I don’t remember who it was that described the liturgical calendar to me as a rhythm orienting the lives of Christians. (The longer I stay in Bible college, the more all the books, lectures, and conversations blend together.) Having grown up in a Christian tradition that didn’t use the liturgical calendar, its language was mostly unfamiliar to me, but I started noticing how certain friends seemed to define their places in time by those Christian seasons: “I’m so ready for Advent to arrive.” “This season of Lent has been really rich for me.” I started to wonder whether planting myself on the Christian calendar could form my identity in the same way the school calendar had, whether it might help me to move that “Christian” label closer to the core of my identity.

A couple years ago, I started participating in the rhythm of Advent. Let me be honest: I’m still an Advent baby, and that means I’m still really bad at it—listening to Christmas music before Christmas, accidentally starting a Sunday early last year (Seriously, how hard is it to check a calendar?), that sort of stumbling. But I’ve noticed it’s already beginning to change the aroma of December for me, such that the culmination of Christmas isn’t the post-finals nap or the gift exchange or the viewing of A Christmas Story (Precious as those moments are!). It’s the arrival of Jesus, the one who comes to us where we are and gives us a new identity.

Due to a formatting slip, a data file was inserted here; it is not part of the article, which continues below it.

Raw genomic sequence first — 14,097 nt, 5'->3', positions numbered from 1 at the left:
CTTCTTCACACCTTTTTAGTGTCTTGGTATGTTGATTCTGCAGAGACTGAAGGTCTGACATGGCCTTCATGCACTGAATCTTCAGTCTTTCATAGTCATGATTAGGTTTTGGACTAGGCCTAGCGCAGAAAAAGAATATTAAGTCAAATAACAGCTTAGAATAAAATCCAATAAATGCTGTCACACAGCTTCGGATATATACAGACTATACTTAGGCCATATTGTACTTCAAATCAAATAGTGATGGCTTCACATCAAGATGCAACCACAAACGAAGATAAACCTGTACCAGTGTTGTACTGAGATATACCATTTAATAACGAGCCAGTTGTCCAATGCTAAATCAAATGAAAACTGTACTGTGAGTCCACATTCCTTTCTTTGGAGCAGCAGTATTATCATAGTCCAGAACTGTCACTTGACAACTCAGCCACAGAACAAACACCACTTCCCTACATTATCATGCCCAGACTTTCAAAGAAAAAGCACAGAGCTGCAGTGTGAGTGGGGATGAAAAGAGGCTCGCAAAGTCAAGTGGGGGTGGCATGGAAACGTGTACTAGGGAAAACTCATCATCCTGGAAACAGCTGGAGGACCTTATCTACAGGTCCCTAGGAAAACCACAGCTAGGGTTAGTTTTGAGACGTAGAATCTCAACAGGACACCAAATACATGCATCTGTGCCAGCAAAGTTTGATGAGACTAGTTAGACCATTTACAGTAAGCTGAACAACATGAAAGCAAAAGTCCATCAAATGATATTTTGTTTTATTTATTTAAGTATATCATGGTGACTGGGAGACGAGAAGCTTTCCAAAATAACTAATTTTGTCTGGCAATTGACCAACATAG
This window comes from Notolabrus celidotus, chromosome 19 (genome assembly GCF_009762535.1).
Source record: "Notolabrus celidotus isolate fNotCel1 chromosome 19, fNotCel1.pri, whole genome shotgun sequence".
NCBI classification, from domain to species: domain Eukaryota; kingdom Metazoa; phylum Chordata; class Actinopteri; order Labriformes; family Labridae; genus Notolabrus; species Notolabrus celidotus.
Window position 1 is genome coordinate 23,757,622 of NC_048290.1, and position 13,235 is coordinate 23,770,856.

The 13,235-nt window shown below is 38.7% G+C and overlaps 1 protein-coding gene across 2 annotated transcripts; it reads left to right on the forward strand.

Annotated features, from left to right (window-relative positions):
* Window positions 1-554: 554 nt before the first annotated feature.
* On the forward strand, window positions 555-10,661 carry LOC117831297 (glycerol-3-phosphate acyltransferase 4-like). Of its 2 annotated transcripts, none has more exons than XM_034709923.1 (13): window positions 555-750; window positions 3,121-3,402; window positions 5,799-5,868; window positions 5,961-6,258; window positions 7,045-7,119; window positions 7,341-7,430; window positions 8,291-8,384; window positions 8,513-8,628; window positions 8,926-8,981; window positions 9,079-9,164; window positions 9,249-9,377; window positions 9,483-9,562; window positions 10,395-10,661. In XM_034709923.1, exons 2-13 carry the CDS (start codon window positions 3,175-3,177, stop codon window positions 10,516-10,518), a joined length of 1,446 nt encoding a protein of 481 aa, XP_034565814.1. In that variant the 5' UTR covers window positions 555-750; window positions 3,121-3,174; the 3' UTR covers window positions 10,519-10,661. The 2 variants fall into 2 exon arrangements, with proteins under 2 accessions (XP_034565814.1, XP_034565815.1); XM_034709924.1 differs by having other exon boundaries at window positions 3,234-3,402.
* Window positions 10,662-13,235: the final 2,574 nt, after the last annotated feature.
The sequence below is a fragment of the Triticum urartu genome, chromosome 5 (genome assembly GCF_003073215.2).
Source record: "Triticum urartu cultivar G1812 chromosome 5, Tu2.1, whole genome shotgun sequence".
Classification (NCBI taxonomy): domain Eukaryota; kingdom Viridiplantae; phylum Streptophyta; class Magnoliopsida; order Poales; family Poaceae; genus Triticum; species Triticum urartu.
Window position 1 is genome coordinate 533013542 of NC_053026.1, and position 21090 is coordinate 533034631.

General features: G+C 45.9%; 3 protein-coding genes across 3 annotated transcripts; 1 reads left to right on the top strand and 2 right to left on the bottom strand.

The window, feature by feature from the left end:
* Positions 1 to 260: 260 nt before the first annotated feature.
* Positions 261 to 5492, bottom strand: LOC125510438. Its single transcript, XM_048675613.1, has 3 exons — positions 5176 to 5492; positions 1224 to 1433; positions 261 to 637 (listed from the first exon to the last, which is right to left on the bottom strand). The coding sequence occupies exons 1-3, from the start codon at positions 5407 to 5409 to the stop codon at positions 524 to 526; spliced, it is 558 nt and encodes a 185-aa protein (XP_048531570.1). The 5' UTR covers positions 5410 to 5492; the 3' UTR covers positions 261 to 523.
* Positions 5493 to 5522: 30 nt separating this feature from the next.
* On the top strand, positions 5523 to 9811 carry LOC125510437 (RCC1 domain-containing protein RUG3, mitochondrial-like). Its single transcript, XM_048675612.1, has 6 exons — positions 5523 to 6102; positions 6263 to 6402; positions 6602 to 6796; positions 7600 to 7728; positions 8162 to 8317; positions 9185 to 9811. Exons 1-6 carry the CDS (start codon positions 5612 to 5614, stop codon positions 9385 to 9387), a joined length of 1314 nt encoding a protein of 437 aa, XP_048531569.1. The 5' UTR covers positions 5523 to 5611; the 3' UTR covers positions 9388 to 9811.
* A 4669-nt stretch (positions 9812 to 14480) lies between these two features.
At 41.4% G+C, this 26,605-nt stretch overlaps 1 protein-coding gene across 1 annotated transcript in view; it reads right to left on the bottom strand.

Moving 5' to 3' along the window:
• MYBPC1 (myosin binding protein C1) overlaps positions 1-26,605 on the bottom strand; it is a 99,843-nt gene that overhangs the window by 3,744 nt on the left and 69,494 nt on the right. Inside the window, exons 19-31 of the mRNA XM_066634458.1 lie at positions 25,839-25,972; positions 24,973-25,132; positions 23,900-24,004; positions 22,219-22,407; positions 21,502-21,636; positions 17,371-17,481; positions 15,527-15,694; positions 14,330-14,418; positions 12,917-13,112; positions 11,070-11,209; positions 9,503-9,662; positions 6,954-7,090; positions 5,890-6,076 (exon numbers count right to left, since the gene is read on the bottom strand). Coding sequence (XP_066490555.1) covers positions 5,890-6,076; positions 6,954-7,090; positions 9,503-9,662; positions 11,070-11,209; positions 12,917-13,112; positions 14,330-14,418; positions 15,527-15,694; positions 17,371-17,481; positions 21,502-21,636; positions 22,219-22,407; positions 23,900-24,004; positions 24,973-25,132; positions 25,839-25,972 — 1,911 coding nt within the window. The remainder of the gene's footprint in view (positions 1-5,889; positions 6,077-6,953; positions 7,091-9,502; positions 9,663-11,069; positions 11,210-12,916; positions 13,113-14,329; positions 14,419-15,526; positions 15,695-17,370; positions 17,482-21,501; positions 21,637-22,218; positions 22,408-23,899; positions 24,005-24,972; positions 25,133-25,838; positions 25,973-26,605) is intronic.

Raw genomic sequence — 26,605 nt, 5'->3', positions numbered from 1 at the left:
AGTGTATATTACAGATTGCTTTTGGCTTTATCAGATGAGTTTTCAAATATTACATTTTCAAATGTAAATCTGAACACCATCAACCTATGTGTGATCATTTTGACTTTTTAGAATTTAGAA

That’s the direction in which I want to move.

The Absence of Love

By: Christiana Cha

We live in a society obsessed with the idea of love – not obsessed with love so much as obsessed with the idea of love. We love love. It’s why we watch romantic comedies that show unrealistic “love” stories of infatuation; I’m hot, you’re hot, let’s be together for the duration of this movie. Meanwhile, marriages continue to end in divorce and more and more children are growing up angry, afraid, not knowing their place in their world. I have been blessed with parents who continue to uphold the commitment they made to one another in the witness of God and man, but I have friends whose hearts are broken as their parents’ marriages are broken, and in turn my heart breaks for them.